Pain is so universal that its recognition should be an essential skill of all those working with older people. It places a blight on daily life, limiting functional ability and impairing the quality of life. The symptom manifests itself in many ways, not only as a sensory experience but also by causing psychological distress.
It may be difficult for some older people to articulate their pain, for example those with dementia, some forms of stroke or Parkinson's disease. The non-verbal manifestations of pain must be recognised and interpreted so that the distress caused to these most vulnerable members of society can be alleviated, and this guideline provides tools to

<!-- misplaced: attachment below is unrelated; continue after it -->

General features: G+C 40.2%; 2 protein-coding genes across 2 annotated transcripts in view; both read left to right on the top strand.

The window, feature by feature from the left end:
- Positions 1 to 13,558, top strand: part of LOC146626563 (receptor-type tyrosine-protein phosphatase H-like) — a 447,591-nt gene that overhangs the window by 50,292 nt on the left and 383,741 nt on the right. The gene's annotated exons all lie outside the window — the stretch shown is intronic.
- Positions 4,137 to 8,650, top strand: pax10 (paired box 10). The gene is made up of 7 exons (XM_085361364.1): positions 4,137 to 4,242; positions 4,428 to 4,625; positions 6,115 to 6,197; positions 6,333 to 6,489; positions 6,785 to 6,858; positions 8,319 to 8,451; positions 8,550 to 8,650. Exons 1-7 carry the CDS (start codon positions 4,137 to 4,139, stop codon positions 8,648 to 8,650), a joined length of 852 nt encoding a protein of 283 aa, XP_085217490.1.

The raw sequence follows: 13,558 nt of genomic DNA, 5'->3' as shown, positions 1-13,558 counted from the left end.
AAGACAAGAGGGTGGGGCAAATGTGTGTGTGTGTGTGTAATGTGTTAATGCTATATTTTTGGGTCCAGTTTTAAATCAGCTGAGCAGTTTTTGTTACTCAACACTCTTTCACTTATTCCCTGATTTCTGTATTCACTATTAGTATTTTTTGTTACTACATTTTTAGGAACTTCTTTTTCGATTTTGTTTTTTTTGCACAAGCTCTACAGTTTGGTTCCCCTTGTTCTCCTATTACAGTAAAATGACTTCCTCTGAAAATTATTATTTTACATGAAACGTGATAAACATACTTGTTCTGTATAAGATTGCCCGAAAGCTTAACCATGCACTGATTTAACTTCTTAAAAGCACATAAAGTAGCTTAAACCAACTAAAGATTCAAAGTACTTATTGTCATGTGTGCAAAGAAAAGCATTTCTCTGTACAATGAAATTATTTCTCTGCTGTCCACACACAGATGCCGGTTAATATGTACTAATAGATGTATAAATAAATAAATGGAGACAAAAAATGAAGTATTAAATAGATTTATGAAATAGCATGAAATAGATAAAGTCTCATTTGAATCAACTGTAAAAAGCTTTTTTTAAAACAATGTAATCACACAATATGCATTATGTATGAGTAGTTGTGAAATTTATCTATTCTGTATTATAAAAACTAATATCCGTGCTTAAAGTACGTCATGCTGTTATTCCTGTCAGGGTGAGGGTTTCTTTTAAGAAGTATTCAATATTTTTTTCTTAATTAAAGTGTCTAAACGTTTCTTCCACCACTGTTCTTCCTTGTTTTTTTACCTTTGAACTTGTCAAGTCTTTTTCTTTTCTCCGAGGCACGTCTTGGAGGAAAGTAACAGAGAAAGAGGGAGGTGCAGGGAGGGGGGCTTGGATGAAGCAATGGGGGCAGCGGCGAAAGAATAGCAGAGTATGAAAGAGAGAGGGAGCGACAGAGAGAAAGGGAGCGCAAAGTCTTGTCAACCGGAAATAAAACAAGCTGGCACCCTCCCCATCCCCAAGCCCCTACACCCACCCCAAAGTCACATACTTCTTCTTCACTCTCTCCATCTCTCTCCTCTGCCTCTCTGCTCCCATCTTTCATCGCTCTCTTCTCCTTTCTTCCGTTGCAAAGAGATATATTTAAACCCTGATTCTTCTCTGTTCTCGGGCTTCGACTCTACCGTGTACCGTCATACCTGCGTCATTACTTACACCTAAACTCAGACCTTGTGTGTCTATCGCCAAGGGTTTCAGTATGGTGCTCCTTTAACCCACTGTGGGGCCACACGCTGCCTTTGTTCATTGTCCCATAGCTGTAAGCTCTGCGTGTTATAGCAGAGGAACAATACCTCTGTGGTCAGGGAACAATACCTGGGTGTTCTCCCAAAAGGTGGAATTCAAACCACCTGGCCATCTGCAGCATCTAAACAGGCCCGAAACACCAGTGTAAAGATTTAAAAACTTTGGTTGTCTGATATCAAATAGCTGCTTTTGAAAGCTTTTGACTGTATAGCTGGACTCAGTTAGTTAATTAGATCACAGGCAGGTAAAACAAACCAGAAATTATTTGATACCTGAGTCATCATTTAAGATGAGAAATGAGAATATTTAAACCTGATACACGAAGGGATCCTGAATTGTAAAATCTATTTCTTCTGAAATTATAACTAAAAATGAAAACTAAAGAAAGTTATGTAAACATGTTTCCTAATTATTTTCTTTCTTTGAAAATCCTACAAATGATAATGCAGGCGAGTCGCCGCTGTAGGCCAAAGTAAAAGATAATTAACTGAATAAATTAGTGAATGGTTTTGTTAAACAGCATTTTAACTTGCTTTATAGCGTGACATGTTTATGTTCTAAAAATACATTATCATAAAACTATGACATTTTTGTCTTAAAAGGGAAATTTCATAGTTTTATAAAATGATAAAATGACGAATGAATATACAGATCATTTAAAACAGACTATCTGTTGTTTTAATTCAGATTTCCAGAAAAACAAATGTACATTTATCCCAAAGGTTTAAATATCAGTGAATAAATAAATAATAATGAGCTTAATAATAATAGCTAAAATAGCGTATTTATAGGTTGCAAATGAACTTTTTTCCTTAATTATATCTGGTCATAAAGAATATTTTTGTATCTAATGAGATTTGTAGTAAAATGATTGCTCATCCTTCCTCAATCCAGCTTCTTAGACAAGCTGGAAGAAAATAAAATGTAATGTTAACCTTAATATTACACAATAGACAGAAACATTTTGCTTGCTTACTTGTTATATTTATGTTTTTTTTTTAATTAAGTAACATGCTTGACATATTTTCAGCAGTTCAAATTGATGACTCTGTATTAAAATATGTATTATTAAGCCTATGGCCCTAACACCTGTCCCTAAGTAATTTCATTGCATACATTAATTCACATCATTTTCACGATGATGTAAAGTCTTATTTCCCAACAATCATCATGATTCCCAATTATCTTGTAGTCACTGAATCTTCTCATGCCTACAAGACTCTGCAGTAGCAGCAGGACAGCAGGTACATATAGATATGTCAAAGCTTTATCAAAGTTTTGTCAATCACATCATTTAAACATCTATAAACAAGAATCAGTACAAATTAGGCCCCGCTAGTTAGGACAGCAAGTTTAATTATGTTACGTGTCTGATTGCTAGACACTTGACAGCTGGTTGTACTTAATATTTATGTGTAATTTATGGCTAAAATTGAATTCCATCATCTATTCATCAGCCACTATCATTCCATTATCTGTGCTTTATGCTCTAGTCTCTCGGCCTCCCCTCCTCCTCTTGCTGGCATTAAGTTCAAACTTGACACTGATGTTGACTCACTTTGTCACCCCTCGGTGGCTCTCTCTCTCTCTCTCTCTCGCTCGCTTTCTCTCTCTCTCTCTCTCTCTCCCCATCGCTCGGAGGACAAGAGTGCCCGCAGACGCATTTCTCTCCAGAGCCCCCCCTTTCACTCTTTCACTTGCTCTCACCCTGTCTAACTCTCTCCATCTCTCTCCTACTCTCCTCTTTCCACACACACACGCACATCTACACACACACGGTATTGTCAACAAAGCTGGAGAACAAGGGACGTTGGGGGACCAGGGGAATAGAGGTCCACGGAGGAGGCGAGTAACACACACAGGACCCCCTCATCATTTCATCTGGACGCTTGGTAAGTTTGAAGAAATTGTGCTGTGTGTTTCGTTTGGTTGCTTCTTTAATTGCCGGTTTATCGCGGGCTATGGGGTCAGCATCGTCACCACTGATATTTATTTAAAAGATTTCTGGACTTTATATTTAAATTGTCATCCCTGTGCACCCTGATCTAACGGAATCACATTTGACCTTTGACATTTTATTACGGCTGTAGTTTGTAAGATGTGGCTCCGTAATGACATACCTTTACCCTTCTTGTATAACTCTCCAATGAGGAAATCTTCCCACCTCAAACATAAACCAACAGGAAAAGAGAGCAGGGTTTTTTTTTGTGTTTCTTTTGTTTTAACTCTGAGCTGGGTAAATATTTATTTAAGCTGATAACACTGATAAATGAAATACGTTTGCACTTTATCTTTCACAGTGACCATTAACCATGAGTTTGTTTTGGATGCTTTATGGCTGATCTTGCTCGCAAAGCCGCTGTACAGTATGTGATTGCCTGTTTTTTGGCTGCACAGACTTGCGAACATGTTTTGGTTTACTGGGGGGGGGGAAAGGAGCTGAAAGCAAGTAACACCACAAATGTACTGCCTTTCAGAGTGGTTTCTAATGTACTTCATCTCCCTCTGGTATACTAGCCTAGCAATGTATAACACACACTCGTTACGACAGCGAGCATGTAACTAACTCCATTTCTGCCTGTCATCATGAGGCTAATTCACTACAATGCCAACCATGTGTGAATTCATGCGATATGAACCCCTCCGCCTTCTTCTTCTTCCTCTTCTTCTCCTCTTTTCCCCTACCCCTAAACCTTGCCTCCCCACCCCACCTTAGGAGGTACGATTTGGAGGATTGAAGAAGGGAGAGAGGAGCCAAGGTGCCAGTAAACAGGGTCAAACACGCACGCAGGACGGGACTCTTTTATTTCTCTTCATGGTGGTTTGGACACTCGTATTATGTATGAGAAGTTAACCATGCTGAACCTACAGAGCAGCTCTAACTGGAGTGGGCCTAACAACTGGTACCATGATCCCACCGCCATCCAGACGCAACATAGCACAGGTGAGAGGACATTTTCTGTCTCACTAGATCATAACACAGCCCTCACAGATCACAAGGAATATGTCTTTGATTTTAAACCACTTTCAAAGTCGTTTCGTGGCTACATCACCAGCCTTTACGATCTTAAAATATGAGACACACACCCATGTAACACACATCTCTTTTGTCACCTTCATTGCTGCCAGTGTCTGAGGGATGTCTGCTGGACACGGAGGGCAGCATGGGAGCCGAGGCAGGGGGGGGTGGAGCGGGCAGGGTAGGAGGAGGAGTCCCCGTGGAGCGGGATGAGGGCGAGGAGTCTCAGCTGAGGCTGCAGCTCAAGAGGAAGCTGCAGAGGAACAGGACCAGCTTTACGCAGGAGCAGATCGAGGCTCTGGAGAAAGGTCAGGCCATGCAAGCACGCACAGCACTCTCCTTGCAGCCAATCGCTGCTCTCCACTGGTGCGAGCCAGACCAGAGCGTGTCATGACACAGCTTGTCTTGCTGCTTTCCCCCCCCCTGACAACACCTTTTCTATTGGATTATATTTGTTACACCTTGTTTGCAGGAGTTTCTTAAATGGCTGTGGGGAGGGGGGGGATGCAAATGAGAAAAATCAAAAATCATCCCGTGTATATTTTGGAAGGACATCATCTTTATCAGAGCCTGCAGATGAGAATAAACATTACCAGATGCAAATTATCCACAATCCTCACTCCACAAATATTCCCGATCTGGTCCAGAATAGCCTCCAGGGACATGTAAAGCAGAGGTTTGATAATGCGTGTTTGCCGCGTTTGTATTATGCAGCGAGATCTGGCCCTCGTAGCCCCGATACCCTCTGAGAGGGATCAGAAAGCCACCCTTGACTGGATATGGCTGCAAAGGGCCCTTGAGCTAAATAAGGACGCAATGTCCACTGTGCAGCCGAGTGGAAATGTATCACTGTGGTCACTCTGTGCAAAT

assess pain in these groups.
The guideline will be of use to all healthcare professionals working with older people, including those in primary care, in hospital, in the community and in care home settings. It aims to provide simple and pragmatic advice for recognising and assessing pain.